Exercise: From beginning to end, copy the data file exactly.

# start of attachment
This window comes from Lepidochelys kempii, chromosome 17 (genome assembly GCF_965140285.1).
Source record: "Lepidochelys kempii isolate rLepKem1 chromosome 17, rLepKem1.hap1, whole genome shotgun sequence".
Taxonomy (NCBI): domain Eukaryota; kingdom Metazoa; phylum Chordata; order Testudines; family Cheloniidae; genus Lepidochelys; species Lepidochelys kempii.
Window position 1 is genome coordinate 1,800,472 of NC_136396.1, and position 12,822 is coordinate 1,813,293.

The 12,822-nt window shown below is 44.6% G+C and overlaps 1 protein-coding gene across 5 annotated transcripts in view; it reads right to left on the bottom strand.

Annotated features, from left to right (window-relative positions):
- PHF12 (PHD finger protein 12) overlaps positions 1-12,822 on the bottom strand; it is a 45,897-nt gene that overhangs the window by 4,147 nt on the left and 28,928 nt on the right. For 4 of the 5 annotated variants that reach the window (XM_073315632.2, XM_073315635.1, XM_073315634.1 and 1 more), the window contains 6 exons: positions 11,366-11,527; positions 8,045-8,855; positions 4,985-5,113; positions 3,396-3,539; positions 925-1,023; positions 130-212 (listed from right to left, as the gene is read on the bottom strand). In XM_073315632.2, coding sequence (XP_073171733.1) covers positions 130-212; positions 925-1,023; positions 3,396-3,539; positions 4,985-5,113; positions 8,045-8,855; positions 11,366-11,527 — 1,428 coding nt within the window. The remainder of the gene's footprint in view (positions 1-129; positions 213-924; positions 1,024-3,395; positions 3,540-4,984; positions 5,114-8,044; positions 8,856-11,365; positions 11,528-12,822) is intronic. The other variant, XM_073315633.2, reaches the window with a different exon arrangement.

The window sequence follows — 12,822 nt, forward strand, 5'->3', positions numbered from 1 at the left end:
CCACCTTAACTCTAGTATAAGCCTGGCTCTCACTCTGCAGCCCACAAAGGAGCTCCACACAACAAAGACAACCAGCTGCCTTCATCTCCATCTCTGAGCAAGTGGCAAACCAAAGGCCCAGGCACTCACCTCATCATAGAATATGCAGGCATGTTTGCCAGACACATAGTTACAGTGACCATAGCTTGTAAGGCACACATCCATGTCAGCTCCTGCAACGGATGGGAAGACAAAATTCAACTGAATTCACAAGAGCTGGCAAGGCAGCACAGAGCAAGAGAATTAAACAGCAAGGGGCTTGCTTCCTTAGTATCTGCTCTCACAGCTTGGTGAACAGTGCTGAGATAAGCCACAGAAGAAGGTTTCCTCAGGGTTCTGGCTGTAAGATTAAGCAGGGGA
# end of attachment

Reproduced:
This window comes from Lepidochelys kempii, chromosome 17 (genome assembly GCF_965140285.1).
Source record: "Lepidochelys kempii isolate rLepKem1 chromosome 17, rLepKem1.hap1, whole genome shotgun sequence".
Taxonomy (NCBI): domain Eukaryota; kingdom Metazoa; phylum Chordata; order Testudines; family Cheloniidae; genus Lepidochelys; species Lepidochelys kempii.
Window position 1 is genome coordinate 1,800,472 of NC_136396.1, and position 12,822 is coordinate 1,813,293.

The 12,822-nt window shown below is 44.6% G+C and overlaps 1 protein-coding gene across 5 annotated transcripts in view; it reads right to left on the bottom strand.

Annotated features, from left to right (window-relative positions):
- PHF12 (PHD finger protein 12) overlaps positions 1-12,822 on the bottom strand; it is a 45,897-nt gene that overhangs the window by 4,147 nt on the left and 28,928 nt on the right. For 4 of the 5 annotated variants that reach the window (XM_073315632.2, XM_073315635.1, XM_073315634.1 and 1 more), the window contains 6 exons: positions 11,366-11,527; positions 8,045-8,855; positions 4,985-5,113; positions 3,396-3,539; positions 925-1,023; positions 130-212 (listed from right to left, as the gene is read on the bottom strand). In XM_073315632.2, coding sequence (XP_073171733.1) covers positions 130-212; positions 925-1,023; positions 3,396-3,539; positions 4,985-5,113; positions 8,045-8,855; positions 11,366-11,527 — 1,428 coding nt within the window. The remainder of the gene's footprint in view (positions 1-129; positions 213-924; positions 1,024-3,395; positions 3,540-4,984; positions 5,114-8,044; positions 8,856-11,365; positions 11,528-12,822) is intronic. The other variant, XM_073315633.2, reaches the window with a different exon arrangement.

The window sequence follows — 12,822 nt, forward strand, 5'->3', positions numbered from 1 at the left end:
CCACCTTAACTCTAGTATAAGCCTGGCTCTCACTCTGCAGCCCACAAAGGAGCTCCACACAACAAAGACAACCAGCTGCCTTCATCTCCATCTCTGAGCAAGTGGCAAACCAAAGGCCCAGGCACTCACCTCATCATAGAATATGCAGGCATGTTTGCCAGACACATAGTTACAGTGACCATAGCTTGTAAGGCACACATCCATGTCAGCTCCTGCAACGGATGGGAAGACAAAATTCAACTGAATTCACAAGAGCTGGCAAGGCAGCACAGAGCAAGAGAATTAAACAGCAAGGGGCTTGCTTCCTTAGTATCTGCTCTCACAGCTTGGTGAACAGTGCTGAGATAAGCCACAGAAGAAGGTTTCCTCAGGGTTCTGGCTGTAAGATTAAGCAGGGGA